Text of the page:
And it puts a surprising amount of power in the hands of gamers. You can speak with your wallet – if a game proves technically inept, causing motion sickness, or shoehorning a gameplay type into a VR format it’s ill-suited to then, well, you simply don’t buy the next chapter. 

Likewise, as we all have our favourite gaming genres outside of virtual reality, the format challenges expectations and mechanics within established gameplay forms. Any eventual Call of Duty: VR game is unlikely to be the same as the CoD you’re playing now, but you may find yourself tempted just by the familiarity of the brand. Should it prove to be drastically removed from your expectations, you’ve not committed to a full-price purchase to get a taste of any fun that may be waiting for you inside that headset.

There are wins to be had for developers too. Virtual reality is a fledgling, nascent technology, only just really starting to blossom. There’s a tentatively intrigued potential user base waiting in the wings, but the headsets and associated peripherals are costly (even for the relatively affordable PlayStation VR) and thus only hardcore early adopters have as yet jumped on board. This leads to a chicken-and-egg dilemma for game devs – building even a standard game from scratch, at least one with a vestige of premium production values, is an incredibly expensive endeavour. How can you justify the expense of building a new game for an unproven platform, one that brings with it added expense due to the nature of its required technology, when its potential audience is only a tiny slice of the market?

Minimising risk

An episodic approach negates some of this risk. A studio can test the waters with bite-sized chunks of gameplay, trying out slices of ideas without committing to an epic production. Existing franchises can be remixed in VR (ala Batman: Arkham VR) to see what fits best, and, so long as pricing is set at an “impulse buy” rate, you can get it out into the hands of gamers to see what resonates most keenly, what would be worth either spinning out into further episodes or a fully-fledged, full-length VR game.

Of course, there’s a flipside to this theory, at least when it comes to the benefits offered to developers. With episodic content, it’s often the very first episode that costs a studio the most to develop. It’s here where the research and pre-production efforts are most keenly spent, and the hard work of building a working engine is brought to fruition. Further episodes can drip feed cash into the coffers, but it’s that initial outlay that represents the greatest risk.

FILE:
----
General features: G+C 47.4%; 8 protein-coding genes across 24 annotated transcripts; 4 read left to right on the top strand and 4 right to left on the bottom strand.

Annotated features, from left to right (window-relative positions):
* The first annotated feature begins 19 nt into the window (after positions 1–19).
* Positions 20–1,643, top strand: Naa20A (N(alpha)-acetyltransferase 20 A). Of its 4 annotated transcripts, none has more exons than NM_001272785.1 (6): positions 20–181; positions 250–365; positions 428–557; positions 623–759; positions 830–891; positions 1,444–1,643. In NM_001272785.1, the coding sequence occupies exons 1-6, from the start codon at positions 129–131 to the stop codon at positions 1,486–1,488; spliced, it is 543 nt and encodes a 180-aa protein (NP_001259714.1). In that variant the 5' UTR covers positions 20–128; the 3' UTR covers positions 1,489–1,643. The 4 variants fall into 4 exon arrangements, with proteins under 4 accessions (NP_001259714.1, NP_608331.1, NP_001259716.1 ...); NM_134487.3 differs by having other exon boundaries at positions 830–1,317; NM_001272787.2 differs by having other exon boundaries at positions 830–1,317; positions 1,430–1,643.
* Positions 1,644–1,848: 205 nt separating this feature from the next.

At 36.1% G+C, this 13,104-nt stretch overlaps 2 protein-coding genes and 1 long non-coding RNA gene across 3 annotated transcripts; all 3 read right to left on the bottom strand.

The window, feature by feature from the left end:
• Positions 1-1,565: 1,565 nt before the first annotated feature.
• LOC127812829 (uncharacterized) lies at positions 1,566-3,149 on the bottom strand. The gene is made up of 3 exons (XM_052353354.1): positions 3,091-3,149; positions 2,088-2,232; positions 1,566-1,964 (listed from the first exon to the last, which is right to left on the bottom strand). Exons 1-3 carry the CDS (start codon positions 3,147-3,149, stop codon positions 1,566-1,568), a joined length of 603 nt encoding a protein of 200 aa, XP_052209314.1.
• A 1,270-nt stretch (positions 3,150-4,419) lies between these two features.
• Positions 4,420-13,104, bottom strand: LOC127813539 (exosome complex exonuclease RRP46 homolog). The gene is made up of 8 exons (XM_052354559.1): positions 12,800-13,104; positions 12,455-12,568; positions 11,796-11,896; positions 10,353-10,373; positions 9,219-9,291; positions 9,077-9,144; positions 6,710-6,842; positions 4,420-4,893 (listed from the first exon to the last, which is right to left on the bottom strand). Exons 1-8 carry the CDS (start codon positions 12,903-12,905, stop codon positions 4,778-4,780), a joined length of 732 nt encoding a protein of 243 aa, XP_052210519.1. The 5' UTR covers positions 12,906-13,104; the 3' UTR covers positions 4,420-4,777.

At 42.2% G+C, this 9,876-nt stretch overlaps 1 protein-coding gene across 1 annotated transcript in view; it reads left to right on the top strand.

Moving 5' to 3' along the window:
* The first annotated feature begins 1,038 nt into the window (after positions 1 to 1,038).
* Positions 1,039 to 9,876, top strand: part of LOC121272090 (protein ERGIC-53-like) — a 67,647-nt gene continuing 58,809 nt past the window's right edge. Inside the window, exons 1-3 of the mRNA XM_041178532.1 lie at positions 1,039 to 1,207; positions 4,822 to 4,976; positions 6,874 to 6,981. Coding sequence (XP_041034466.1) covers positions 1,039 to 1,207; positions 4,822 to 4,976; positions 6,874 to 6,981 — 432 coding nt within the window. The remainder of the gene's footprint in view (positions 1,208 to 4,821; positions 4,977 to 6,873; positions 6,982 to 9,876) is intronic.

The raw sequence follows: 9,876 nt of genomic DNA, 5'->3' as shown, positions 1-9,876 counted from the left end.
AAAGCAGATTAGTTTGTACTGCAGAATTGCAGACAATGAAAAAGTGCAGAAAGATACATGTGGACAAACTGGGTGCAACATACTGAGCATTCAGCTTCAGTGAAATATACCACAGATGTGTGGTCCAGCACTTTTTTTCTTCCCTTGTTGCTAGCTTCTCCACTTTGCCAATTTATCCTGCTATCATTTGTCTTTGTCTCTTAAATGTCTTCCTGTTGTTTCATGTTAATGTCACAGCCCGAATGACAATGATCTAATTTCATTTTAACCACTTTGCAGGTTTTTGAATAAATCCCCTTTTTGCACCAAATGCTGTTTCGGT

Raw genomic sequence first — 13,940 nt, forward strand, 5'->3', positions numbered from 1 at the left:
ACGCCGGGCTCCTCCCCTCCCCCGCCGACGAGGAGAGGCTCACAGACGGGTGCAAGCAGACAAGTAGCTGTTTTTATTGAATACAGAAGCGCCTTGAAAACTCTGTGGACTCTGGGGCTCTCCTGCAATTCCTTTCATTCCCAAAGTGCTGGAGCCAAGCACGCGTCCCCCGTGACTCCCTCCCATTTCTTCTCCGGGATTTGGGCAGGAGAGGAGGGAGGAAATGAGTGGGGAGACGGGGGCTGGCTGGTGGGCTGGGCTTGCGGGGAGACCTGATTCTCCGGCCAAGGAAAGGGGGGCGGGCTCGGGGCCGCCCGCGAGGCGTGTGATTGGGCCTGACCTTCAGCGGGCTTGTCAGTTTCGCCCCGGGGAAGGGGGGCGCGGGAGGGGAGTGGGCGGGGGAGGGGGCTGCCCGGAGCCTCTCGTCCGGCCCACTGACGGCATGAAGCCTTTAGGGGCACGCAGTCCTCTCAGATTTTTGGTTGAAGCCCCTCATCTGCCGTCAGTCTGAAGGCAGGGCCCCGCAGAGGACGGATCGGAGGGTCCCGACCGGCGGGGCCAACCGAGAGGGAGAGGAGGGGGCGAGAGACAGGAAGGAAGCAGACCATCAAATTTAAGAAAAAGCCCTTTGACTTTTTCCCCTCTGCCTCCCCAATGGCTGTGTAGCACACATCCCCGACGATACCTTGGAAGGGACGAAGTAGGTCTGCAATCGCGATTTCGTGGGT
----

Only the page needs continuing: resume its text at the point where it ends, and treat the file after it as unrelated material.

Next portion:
But the benefits of episodic development still stands in other respects. Virtual reality gaming is uncharted territory for many studios – and for many gamers too. What may seem like a good idea on paper, and even in QA testing, can prove to have quite literally nauseating effects on the masses. An episodic release schedule allows gamers a taste of the VR experience, with the promise that any bugs or stomach-turning flaws can be ironed out in time for the next instalment.

And then there’s Steam Green Light and its ilk, which put out games in an alpha or beta preview state, charge for access, and then crowd source feedback from the paying community so as to fine-tune the direction of the final full-priced game. It’s a business model that’s irked me even more than episodic content in the past but, given the argument above, it too seems well suited to these pioneering early days of VR development.

You only have to look at the somewhat surprising (and surprisingly innovative) episodic Hitman series to know that there’s still unexplored depths to be scoured in gaming in instalments. I’m surprised to admit it, but I think it’ll be within VR chapter where I’ll want to spend the next stage of my gaming life.